By Brent Boyce, LIC FarmWise consultant
The last four seasons have seen a significant uptake in farmers making changes to the frequency with which they’re milking their cows.
Traditionally, most herds have been milked twice a day (2AD), although once-a-day (OAD) milking, as an all-season regime, has seen continued uptake during the past few decades.
In November 2001, the first foray into an alternative regime was undertaken in Murchison, with a milking regime of 14-, 16-, and 18-hourly splits. This was essentially three milkings over two days (3in2).
Consequently, as more farmers realised that (when transferring from 2AD to 3in2), production after 4-5 months’ lactation wouldn’t fall, the popularity of 3in2 quickly grew.
With this, some farmers realised that hours could change-up even more, to 12-18-18, or to 10-19-19 splits, for example.
The biggest limitation of 3in2 is that weekends vary: There is a single milking one Saturday, but the next Saturday there is a double milking. This is not conducive to modern lifestyles, with rosters, family life, and staff planning now high on the priority list.
In 2019, I had a light bulb moment after re-writing my findings on initiating and implementing 3in2 milking since 2002.
10 in 7 alternative milking regimes
With input from Steve Davis, LIC senior scientist, I visualised and implemented 10in7 (and similar regimes) on several of local Tasman farms. Following this, I published my thinking and findings on these new regimes, and effectively introduced variable milking frequency to the dairy farming public, with the new regimes adopted both domestically and internationally.
10in7 is basically 3 days a week at 2AD; and 4 days a week at OAD (10 milkings/week)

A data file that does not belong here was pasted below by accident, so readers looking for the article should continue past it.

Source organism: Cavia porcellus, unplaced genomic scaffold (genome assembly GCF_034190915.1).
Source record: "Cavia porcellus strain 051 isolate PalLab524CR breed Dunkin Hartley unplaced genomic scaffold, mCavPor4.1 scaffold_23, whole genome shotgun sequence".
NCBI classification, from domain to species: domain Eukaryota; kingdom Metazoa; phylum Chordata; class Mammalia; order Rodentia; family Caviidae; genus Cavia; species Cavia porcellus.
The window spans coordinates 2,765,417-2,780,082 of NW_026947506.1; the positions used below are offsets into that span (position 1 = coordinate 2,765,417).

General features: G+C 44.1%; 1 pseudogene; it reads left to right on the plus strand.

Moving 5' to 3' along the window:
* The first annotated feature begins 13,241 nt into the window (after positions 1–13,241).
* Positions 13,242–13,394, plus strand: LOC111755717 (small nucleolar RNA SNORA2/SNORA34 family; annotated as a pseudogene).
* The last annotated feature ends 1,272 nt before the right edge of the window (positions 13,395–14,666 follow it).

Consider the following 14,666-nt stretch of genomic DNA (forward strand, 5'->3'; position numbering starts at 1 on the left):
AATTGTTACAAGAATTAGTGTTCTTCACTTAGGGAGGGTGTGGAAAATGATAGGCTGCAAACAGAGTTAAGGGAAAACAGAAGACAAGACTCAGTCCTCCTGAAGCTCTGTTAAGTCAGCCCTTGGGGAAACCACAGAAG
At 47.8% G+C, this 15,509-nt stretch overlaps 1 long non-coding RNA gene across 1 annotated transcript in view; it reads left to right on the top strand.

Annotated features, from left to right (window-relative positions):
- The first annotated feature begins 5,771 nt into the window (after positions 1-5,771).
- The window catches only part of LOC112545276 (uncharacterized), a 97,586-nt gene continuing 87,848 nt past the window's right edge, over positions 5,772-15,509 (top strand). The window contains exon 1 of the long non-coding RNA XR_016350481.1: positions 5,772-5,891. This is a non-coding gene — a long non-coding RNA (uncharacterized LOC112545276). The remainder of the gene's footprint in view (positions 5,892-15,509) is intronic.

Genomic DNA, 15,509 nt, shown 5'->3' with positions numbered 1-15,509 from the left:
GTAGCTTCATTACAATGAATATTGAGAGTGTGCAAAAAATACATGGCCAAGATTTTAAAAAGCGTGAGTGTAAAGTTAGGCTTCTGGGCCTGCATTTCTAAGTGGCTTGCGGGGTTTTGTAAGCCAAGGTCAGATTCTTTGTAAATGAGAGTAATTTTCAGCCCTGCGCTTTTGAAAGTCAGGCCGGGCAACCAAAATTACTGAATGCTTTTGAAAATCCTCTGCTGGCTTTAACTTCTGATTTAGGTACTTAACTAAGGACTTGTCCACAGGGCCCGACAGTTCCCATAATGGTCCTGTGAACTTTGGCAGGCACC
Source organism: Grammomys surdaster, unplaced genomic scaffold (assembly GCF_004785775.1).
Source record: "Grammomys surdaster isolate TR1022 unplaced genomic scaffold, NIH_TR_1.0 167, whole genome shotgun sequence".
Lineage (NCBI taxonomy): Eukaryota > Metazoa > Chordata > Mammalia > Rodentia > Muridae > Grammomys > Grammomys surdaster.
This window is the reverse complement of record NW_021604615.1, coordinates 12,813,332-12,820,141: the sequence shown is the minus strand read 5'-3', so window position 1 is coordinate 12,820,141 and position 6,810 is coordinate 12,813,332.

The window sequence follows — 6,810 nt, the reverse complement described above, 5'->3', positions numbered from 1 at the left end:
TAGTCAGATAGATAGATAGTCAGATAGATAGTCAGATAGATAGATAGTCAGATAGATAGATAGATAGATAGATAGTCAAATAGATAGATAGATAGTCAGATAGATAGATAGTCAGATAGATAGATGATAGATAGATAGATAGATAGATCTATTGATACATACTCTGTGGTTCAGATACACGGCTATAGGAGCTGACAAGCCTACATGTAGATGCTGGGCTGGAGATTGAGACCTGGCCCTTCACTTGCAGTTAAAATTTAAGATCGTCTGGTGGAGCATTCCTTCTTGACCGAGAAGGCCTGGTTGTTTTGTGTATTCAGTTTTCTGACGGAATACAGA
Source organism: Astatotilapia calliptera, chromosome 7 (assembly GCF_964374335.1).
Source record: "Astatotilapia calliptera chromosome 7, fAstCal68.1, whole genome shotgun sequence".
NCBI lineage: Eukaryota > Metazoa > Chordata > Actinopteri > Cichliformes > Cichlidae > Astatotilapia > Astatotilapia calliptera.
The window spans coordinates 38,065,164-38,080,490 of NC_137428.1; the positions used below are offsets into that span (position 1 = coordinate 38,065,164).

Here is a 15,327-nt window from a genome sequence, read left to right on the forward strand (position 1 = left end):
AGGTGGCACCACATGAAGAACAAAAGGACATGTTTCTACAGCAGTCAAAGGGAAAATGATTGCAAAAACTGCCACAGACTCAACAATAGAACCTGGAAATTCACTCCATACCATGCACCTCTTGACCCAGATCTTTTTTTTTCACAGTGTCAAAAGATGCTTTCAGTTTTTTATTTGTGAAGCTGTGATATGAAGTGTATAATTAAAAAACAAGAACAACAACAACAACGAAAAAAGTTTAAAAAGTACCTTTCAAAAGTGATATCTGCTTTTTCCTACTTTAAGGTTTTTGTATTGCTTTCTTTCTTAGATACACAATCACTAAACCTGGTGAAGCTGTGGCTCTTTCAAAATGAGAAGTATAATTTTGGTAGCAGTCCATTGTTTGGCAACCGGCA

10in7 has meant farmers can now become weekend centric; sleep-ins are possible four days a week, including both days in the weekend. Other regimes, such as 9in7 and 11in7 have also become popular, as they are similarly weekend centric.
Production can be maintained, and at times increased, by undertaking alternative milking frequencies, especially after 4-5 months’ lactation.
Fewer milkings also mean use of resources and associated costs are also reduced, improving farm profitability.
It is now becoming widespread for farmers to do 10in7 or 9in7 all season.
Some farmers are however doing a mix of several regimes; for example, 2AD at the start of the season, 10in7 at Christmas time, and finishing up with OAD from April.
Considerations and benefits of alternative milking
Undertaking a mix of regimes can mean no loss in production at all, while significant time and cost savings occur. The sustainability of the business is enhanced; and the reduced hours (and well managed weekends) makes a career in dairying considerably more attractive for staff.
The uptake of these new regimes has considerable impact on how farmers are milking their cows.
Changes to milking regimes require changes to other farm management areas, which also need to align with service providers.
For herd testing, it’s important the farm can adjust to help fit herd testing dates. Often testing laboratories are fully scheduled, and cannot change dates easily. For a 10in7 regime, with a OAD milking on the Thursday at 10am, it would be best to do a 2AD milking that day too (same as Wednesday and Friday).
The benefits are two-fold: Better data, and avoiding the hassle of trying to change the herd test date.
The artificial breeding (AB) period throws up similar challenges. While farmers and their consultants try hard to manage mating according to the 10in7 regime (hours and timing), the different schedules cause considerable issues for AB Technicians.
Last season, FarmWise consultants and their clients found that by keeping all the morning milkings at the same time (say, at 5am), and simply adding in the three afternoon milkings
(Mon/Wed/Fri, at say, 3pm), production was maintained without significant losses.
At the end of the AB period, it was simply a case of reverting to the later morning milkings of 10in7 (at say, 10am on Tue/Thu/Sat/Sun).
As with all milking regimes in a pasture-based farming system, the best animal for alternative milking regimes is a high quality, high breeding worth (BW) animal.
Lincoln University Dairy Farm (LUDF) in Canterbury is currently undertaking its first entire season of 10in7. During the season significant information is being collected, and the farm will publish outcomes in the coming months and years.
There are hundreds of farmers who are operating under alternative milking regimes, and most do it very well. The case studies below are two examples of farmers that have achieved good results in the last 3-4 seasons. Of note are improved production, mating results, management and efficiency – achieved with considerably less work.